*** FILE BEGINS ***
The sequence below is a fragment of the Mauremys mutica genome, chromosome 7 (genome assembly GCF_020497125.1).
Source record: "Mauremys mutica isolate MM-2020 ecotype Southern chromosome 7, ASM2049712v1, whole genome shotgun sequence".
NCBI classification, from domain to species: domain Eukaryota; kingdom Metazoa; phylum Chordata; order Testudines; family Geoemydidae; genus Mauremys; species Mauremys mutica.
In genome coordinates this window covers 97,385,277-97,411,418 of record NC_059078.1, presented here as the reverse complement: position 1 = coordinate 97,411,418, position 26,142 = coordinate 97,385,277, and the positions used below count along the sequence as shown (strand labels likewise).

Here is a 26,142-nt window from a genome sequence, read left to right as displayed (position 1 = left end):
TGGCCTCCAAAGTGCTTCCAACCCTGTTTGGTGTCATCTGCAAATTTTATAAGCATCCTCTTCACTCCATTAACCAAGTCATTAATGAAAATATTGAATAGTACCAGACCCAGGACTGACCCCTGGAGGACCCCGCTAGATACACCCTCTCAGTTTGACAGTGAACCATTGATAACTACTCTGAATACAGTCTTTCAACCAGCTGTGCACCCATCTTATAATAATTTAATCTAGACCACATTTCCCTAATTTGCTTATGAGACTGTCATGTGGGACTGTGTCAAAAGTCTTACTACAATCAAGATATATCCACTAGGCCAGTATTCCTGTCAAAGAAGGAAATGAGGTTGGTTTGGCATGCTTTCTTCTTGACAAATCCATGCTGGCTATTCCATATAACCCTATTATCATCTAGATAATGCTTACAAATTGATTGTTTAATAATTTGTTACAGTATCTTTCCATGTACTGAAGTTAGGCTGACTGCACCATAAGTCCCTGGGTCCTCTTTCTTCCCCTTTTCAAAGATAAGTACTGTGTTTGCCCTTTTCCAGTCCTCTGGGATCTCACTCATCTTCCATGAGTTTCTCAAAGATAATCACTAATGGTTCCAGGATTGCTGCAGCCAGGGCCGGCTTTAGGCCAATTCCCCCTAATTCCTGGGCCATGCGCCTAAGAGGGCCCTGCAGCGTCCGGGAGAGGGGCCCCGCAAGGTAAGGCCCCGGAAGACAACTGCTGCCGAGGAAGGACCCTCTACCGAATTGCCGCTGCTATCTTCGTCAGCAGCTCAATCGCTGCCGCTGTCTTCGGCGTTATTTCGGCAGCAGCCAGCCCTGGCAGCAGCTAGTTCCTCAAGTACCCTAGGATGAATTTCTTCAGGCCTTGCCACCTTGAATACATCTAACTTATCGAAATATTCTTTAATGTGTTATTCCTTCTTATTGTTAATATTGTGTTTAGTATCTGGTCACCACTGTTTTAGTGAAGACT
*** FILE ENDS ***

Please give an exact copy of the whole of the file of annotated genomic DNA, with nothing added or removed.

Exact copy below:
The sequence below is a fragment of the Mauremys mutica genome, chromosome 7 (genome assembly GCF_020497125.1).
Source record: "Mauremys mutica isolate MM-2020 ecotype Southern chromosome 7, ASM2049712v1, whole genome shotgun sequence".
NCBI classification, from domain to species: domain Eukaryota; kingdom Metazoa; phylum Chordata; order Testudines; family Geoemydidae; genus Mauremys; species Mauremys mutica.
In genome coordinates this window covers 97,385,277-97,411,418 of record NC_059078.1, presented here as the reverse complement: position 1 = coordinate 97,411,418, position 26,142 = coordinate 97,385,277, and the positions used below count along the sequence as shown (strand labels likewise).

Here is a 26,142-nt window from a genome sequence, read left to right as displayed (position 1 = left end):
TGGCCTCCAAAGTGCTTCCAACCCTGTTTGGTGTCATCTGCAAATTTTATAAGCATCCTCTTCACTCCATTAACCAAGTCATTAATGAAAATATTGAATAGTACCAGACCCAGGACTGACCCCTGGAGGACCCCGCTAGATACACCCTCTCAGTTTGACAGTGAACCATTGATAACTACTCTGAATACAGTCTTTCAACCAGCTGTGCACCCATCTTATAATAATTTAATCTAGACCACATTTCCCTAATTTGCTTATGAGACTGTCATGTGGGACTGTGTCAAAAGTCTTACTACAATCAAGATATATCCACTAGGCCAGTATTCCTGTCAAAGAAGGAAATGAGGTTGGTTTGGCATGCTTTCTTCTTGACAAATCCATGCTGGCTATTCCATATAACCCTATTATCATCTAGATAATGCTTACAAATTGATTGTTTAATAATTTGTTACAGTATCTTTCCATGTACTGAAGTTAGGCTGACTGCACCATAAGTCCCTGGGTCCTCTTTCTTCCCCTTTTCAAAGATAAGTACTGTGTTTGCCCTTTTCCAGTCCTCTGGGATCTCACTCATCTTCCATGAGTTTCTCAAAGATAATCACTAATGGTTCCAGGATTGCTGCAGCCAGGGCCGGCTTTAGGCCAATTCCCCCTAATTCCTGGGCCATGCGCCTAAGAGGGCCCTGCAGCGTCCGGGAGAGGGGCCCCGCAAGGTAAGGCCCCGGAAGACAACTGCTGCCGAGGAAGGACCCTCTACCGAATTGCCGCTGCTATCTTCGTCAGCAGCTCAATCGCTGCCGCTGTCTTCGGCGTTATTTCGGCAGCAGCCAGCCCTGGCAGCAGCTAGTTCCTCAAGTACCCTAGGATGAATTTCTTCAGGCCTTGCCACCTTGAATACATCTAACTTATCGAAATATTCTTTAATGTGTTATTCCTTCTTATTGTTAATATTGTGTTTAGTATCTGGTCACCACTGTTTTAGTGAAGACT